NAACP President Arrested In Protest Against Sen. Jeff Sessions

NAACP President Arrested In Protest Against Sen. Jeff Sessions

NAACP President Cornell William Brooks was among a group of six protesters who were arrested Tuesday night during a sit-in at Sen. Jeff Sessions’ Alabama office. The group staged the sit-in to demand that Sessions withdraw his nomination as Attorney General.

Via USA Today:

A sit-in Tuesday night at the office of Sen. Jeff Sessions by the president of the NAACP and other demonstrators resulted in several people being handcuffed and escorted into a police van, according to the NAACP and a live social media broadcast.


The NAACP said via Twitter Tuesday night that president Cornell William Brooks and youth and college director Stephen Green were arrested. They did not specify charges.


The Mobile Police Department said it planned to release a statement via its website.


Brooks was among 10 to 20 other members of the civil rights organization who began staging the sit-in earlier Tuesday at the Mobile, Ala. office of Sessions, Donald Trump’s nominee for attorney general. Earlier, Brooks said the group was prepared to be arrested as it requested Sessions, a Republican, withdraw from the selection process for the nation’s top prosecutor.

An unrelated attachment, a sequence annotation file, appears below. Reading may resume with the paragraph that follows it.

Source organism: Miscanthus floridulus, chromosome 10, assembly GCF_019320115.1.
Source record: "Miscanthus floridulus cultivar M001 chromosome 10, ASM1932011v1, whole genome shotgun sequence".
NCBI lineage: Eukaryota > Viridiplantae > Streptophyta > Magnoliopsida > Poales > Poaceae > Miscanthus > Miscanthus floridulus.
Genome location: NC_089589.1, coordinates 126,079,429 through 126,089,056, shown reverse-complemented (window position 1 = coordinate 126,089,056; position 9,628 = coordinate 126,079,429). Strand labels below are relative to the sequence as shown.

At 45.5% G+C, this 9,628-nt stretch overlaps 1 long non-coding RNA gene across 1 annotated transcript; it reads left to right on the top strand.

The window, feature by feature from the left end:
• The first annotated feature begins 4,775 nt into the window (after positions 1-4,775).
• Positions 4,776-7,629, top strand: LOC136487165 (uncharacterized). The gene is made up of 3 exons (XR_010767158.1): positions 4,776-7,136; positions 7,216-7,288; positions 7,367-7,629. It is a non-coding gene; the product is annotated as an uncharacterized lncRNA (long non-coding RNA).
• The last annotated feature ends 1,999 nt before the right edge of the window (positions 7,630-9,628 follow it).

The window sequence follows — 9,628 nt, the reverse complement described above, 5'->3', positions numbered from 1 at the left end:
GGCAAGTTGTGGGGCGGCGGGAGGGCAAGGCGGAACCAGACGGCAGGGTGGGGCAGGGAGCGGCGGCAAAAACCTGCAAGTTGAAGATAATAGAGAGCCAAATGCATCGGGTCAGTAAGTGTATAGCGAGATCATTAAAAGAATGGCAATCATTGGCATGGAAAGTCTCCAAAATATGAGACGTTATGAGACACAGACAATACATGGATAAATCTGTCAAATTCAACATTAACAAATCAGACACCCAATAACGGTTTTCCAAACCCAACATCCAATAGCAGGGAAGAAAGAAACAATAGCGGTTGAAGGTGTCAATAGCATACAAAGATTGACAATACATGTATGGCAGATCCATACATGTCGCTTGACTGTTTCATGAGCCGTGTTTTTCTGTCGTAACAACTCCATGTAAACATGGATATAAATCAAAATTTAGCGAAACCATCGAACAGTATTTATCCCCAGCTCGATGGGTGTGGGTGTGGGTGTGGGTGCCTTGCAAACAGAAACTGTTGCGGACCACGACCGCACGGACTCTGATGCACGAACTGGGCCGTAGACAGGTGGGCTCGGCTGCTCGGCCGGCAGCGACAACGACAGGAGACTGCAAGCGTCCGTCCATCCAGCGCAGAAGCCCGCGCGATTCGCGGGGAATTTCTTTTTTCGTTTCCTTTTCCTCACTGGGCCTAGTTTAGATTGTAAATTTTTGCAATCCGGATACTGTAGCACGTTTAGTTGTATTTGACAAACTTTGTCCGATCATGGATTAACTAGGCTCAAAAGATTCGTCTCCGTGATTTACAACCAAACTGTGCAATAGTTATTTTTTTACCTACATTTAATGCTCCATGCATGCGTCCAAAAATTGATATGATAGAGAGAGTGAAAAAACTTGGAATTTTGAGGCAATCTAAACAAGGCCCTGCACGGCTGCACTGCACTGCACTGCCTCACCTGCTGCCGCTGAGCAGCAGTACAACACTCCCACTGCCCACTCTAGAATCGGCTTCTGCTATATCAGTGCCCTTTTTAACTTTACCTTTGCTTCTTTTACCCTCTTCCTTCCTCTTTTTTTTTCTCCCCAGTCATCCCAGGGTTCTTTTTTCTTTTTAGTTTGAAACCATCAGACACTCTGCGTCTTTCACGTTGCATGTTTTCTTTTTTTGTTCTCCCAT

The incident in which Brooks and the others appeared to be taken into custody was broadcast on Facebook Live shortly after 7:30 p.m. ET from an NAACP social media account. The incident appeared peaceful as demonstrators quietly walked to the open doors of a police van. It appeared that Brooks was among those taken away. Mobile police could not immediately be reached. Staffers at Sessions’ Mobile office could not immediately be reached. Brooks also could not be reached Tuesday night.


Sessions has made statements that hint he might rollback advances the Obama administration has made against alleged police misconduct, that he believes the Ku Klux Klan is “OK,” and that he supports broad immigration reform, according to civil rights advocates.


He also opposes the Voting Rights Act, which he once referred to as “intrusive legislation.”

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